The National Trust recently raised the issue in testimony before the task force overseeing the Resolution Trust Corp., which oversees the remnants left behind by failed savings and loan institutions.

"... This country will bear the scars of the savings and loan crisis for years to come, both in terms of our financial well-being and the public confidence in our regulatory institutions," Ferster told the task force. "It is critical that this harm not be compounded by failing to preserve, wherever possible, historic places as well as the communities of which they are a part."

Here in Washington, the financial institution survey being undertaken by the District is expected to be completed in the spring. Funded through matching grants from local preservationists and the National Park Service, its supporters hope it will be the first phase in a research effort that could add new insight into the financial development of the city over the years.

The researchers already have discovered an interesting pattern in the ebb and flow of financial institutions over time, according to Judy Robinson, whose consulting company is conducting the survey.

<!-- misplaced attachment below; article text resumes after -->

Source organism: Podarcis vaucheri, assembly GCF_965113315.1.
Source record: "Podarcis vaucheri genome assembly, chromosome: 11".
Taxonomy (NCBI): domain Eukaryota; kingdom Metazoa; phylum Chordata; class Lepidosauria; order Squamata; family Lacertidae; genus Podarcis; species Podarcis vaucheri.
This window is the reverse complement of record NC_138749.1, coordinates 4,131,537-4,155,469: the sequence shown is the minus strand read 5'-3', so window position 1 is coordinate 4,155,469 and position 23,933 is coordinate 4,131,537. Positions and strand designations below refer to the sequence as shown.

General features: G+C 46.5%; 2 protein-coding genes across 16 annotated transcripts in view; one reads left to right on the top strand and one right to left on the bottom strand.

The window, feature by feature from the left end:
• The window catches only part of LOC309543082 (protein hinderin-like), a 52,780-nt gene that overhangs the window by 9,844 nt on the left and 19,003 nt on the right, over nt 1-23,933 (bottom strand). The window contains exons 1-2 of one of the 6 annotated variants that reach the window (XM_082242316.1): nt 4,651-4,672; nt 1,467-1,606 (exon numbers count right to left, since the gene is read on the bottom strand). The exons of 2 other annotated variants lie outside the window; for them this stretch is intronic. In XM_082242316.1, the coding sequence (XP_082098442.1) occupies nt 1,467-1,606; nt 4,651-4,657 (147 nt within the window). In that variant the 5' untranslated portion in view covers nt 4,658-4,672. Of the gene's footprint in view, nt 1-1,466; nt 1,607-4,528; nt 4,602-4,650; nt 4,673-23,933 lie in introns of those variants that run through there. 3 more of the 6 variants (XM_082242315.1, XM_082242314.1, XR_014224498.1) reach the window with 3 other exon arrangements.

Over the years, between 50 and 75 bank buildings in the District have been demolished, she said. The most dramatic upheaval was during the Depression, Robinson said, when 13 of the District's 33 banks went out of business.

Some bank buildings, however, have managed to survive in unusual and innovative forms, with some becoming nightclubs or fast-food restaurants. Historic preservationists urged that this practice, known as "adaptive reuse," be encouraged if the structure has architectural or historic significance.

Other banks switched ownership over time, Robinson said.

Of the three architecturally significant NBW branches in the FDIC's hands, for example, all were built to house other banks. The building at 2000 Martin Luther King Ave. SE was built as the Anacostia Bank, while the structure at 800 H St. NE was built for the Northeast Savings Bank. And the grand old NBW headquarters building was originally built to house the Federal-American National Bank.

"We're of a generation that expects banks to be stable institutions," Robinson said. "Everything about their style suggests stability and security to their patrons."

The reality, based on the research her firm has conducted, is that change has been the only constant, she said.

"The banking industry through time has changed a lot," Robinson said. "Over the years, there has been a constant flow of buyouts, mergers and closures. It will be interesting to see how what happens now compares to what happened, say, in the 1930s."